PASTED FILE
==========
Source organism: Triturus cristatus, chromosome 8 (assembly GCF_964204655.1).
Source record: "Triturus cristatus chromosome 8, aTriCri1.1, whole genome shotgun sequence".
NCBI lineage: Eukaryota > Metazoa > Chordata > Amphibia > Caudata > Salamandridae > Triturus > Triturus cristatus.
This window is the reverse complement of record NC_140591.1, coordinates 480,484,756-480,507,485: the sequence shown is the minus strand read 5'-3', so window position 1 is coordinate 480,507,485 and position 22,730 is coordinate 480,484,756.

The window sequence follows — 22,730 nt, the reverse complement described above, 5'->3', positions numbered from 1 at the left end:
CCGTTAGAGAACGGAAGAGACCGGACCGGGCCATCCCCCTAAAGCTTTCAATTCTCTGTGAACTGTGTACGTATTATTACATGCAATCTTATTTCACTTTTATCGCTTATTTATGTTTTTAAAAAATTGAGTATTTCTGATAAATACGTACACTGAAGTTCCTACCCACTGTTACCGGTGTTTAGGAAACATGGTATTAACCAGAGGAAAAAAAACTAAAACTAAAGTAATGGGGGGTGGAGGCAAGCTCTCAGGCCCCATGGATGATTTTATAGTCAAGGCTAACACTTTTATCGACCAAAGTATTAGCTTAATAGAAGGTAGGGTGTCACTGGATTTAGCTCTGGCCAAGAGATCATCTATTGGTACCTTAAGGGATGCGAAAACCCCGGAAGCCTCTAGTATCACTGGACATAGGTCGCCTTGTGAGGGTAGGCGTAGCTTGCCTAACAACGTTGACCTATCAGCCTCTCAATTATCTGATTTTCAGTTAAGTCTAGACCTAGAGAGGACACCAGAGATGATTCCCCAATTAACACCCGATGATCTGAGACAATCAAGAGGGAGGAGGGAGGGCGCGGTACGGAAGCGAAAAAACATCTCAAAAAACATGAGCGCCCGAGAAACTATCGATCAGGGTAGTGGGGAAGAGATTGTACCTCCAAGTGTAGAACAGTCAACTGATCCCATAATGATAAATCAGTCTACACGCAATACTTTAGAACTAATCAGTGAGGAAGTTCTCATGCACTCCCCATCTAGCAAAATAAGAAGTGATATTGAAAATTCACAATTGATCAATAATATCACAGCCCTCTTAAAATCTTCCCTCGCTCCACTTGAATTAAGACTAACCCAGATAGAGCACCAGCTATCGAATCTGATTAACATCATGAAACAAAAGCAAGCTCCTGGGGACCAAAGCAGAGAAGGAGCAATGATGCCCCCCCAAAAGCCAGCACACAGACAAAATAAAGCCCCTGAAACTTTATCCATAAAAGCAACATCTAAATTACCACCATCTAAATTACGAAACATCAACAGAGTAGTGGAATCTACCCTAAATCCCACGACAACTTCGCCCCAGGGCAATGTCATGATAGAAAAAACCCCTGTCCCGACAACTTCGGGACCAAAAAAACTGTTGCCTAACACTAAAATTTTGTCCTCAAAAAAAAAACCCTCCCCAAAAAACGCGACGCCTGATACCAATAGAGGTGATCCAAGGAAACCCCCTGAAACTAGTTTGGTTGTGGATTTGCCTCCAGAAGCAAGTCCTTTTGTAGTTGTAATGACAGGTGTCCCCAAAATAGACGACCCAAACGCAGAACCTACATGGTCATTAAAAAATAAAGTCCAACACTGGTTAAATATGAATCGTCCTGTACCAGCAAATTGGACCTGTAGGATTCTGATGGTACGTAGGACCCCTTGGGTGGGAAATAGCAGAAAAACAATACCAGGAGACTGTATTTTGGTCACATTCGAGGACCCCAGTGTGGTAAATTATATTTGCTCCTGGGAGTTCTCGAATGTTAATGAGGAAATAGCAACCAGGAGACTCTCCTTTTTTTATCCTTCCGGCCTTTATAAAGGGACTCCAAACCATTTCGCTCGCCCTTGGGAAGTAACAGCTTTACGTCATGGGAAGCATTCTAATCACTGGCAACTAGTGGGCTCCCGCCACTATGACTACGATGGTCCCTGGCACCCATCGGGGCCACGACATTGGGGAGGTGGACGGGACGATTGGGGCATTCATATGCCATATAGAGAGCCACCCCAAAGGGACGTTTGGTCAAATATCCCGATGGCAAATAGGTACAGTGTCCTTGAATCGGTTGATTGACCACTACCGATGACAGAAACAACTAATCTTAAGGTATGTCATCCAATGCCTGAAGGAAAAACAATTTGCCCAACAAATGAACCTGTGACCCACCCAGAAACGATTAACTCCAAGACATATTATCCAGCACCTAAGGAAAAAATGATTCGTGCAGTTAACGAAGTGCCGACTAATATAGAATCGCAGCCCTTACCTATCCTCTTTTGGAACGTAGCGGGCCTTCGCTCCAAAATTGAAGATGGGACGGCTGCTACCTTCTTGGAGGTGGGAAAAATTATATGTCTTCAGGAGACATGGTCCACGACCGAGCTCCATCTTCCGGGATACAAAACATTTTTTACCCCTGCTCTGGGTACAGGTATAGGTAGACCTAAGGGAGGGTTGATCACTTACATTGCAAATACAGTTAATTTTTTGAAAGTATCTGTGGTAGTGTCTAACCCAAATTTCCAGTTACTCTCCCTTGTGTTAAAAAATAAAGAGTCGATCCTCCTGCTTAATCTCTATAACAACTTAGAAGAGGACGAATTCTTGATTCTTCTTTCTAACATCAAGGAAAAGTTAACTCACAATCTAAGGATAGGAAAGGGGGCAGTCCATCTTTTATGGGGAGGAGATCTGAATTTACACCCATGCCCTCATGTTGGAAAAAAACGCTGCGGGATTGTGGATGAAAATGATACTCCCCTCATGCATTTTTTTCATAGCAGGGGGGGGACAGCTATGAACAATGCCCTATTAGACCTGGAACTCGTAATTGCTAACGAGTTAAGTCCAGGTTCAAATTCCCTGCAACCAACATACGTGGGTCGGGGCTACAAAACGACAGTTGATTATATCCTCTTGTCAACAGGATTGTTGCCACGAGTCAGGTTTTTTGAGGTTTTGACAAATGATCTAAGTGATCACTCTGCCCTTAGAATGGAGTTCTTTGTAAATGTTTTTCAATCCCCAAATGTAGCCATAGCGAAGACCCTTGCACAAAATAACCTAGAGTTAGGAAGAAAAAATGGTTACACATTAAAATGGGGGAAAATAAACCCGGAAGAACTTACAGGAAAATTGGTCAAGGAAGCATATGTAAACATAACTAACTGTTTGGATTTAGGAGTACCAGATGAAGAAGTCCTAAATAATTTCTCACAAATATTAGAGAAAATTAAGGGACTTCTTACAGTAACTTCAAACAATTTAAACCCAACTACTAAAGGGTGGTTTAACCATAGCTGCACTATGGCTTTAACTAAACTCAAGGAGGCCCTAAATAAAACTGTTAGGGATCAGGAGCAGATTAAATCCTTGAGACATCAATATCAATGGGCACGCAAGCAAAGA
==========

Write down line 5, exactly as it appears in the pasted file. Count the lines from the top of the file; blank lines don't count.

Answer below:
The window sequence follows — 22,730 nt, the reverse complement described above, 5'->3', positions numbered from 1 at the left end: